I started off struggling with Twine. Twine, in many ways, is a beautiful tool. It has a lovely visual layout, allows for script importing/exporting and exporting the text for proofreading (VERY handy). Unfortunately, I came up against some of its eccentricities – for instance, it took me quite a few days to work out that links between passages would break when enclosed with quotation marks. I also struggled with the content; my first attempt was a satire of Pokemon, but it quickly devolved into something darker than what I was comfortable with. My second idea was inspired by this article, but I was afraid that I couldn’t do it justice. My third was to have the player play-testing a game with a GLADOS-like guide (yes, very meta meta meta); I had started this idea, when my computer slowly ground to a halt and died.
Happily, I was able to ressurect it a few days later. By this time it was halfway through June and I began to Panic with a capital ” P”. I was able to access So, I turned to familiar stomping grounds and begun prototyping two ideas- one was a simple endless runner and the other was inspired by Calming Manatee (manatees are so awesome) – until MonoDevelop decided that it would crash every time I tried to save a script and Unity wouldn’t let me use any other editore. Never thought I’d miss UniSCITE . On to GameMaker next – I picked one of their tutorials, as it would be easy and quick to get it up and running. I ended up with a quaint clone of Fruit Ninja that I adapted to an Alice in Wonderland theme – specifically the Mad Hatter’s Tea Party. Smashing teacups and saucers, etc.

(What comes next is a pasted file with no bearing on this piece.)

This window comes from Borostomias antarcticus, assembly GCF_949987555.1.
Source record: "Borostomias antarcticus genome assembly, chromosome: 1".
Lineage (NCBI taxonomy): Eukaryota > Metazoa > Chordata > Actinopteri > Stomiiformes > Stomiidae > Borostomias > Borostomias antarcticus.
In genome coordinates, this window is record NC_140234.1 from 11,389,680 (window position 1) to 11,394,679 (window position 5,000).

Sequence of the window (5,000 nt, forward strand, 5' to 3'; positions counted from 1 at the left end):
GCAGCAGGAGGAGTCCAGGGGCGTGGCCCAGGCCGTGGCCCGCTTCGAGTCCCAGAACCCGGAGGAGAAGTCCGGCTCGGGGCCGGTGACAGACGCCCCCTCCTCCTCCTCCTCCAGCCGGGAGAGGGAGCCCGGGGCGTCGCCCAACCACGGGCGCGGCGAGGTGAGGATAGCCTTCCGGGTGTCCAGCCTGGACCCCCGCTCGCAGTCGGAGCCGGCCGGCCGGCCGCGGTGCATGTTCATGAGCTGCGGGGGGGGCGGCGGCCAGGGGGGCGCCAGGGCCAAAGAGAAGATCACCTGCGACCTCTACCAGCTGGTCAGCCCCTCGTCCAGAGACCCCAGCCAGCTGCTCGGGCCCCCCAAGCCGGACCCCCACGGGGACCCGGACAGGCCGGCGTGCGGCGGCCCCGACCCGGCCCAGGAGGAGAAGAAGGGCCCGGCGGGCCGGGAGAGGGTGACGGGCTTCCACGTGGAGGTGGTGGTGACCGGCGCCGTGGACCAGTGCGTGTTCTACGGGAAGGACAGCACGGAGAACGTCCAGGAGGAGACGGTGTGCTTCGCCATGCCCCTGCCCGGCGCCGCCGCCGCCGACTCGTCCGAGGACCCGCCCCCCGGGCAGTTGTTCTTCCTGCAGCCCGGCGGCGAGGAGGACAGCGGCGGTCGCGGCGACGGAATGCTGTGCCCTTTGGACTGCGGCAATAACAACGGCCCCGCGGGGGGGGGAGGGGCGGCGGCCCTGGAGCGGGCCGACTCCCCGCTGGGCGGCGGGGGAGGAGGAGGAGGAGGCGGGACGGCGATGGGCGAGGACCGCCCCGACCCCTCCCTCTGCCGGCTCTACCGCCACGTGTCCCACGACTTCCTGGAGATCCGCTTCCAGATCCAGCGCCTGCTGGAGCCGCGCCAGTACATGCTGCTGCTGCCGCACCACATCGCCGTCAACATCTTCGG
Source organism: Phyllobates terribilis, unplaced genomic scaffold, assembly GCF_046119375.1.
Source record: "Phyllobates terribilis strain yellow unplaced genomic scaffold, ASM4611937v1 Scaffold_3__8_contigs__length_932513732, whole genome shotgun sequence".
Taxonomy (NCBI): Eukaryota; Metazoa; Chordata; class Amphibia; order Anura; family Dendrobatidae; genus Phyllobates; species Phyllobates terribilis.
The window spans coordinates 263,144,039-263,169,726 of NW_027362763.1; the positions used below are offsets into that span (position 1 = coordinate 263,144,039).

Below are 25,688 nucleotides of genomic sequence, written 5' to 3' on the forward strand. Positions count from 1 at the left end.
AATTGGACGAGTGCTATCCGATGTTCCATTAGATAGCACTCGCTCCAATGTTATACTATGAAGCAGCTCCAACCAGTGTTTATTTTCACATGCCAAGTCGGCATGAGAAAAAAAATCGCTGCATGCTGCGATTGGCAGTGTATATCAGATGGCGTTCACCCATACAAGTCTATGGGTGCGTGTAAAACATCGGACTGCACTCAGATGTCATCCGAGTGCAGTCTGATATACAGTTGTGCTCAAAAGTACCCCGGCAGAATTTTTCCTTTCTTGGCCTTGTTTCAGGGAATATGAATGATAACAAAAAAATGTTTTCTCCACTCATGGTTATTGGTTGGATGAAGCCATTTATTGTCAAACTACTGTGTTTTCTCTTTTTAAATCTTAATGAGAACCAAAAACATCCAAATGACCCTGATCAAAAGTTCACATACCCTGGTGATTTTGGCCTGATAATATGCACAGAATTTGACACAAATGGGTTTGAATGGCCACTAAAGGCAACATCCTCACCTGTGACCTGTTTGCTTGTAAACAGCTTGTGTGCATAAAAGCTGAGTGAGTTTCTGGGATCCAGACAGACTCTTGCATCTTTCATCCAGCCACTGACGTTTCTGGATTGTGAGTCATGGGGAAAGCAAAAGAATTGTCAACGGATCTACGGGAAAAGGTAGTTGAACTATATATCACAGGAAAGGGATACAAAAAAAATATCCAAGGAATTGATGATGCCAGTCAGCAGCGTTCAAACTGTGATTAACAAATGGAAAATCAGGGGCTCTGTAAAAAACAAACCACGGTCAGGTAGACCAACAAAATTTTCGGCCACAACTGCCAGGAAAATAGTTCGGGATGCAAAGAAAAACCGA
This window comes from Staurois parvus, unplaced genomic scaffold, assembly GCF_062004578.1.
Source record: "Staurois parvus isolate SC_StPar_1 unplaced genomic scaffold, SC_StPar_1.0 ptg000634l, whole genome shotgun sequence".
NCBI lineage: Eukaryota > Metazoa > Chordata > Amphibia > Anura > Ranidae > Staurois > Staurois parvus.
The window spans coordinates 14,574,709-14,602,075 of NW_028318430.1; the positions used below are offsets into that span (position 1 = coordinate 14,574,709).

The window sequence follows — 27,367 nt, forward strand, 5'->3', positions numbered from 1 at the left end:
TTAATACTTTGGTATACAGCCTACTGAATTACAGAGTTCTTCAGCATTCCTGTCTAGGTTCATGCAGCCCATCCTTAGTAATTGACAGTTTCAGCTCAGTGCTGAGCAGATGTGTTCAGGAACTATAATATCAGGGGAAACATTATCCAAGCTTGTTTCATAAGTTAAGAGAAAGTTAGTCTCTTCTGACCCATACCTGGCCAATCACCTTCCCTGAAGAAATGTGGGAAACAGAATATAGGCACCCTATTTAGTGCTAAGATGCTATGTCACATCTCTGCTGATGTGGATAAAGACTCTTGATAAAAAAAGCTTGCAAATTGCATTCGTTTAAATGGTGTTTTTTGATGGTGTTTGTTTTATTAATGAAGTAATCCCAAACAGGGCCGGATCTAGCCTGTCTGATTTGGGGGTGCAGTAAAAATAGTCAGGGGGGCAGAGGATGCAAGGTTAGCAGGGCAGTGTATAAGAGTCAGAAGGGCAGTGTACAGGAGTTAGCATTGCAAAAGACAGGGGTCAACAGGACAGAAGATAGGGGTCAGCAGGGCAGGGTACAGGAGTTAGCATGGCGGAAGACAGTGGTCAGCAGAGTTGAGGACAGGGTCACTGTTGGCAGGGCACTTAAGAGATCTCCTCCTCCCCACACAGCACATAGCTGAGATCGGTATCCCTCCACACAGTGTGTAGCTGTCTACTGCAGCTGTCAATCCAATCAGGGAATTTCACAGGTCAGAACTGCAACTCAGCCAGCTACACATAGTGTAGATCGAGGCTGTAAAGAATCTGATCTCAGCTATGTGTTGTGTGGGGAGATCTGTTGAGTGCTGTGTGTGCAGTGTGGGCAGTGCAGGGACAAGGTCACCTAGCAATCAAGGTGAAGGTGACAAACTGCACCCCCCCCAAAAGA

Then I realized that here I was, once again missing an opportunity to make a text-based game (something I had wanted to try out for a long time), so I switched back to Twine and in the last five days made a game. It is not as long or interactive as I would have liked, but it is finished. Even though the result seems short and simple, it totals in 6000 words and the screenshot of the Twine visual map gives you an idea of how complex even a ‘simple’ game like this can be.
So, with my apologies to Thomas Wyatt and other members of history, I present my NaGaDeMo entry: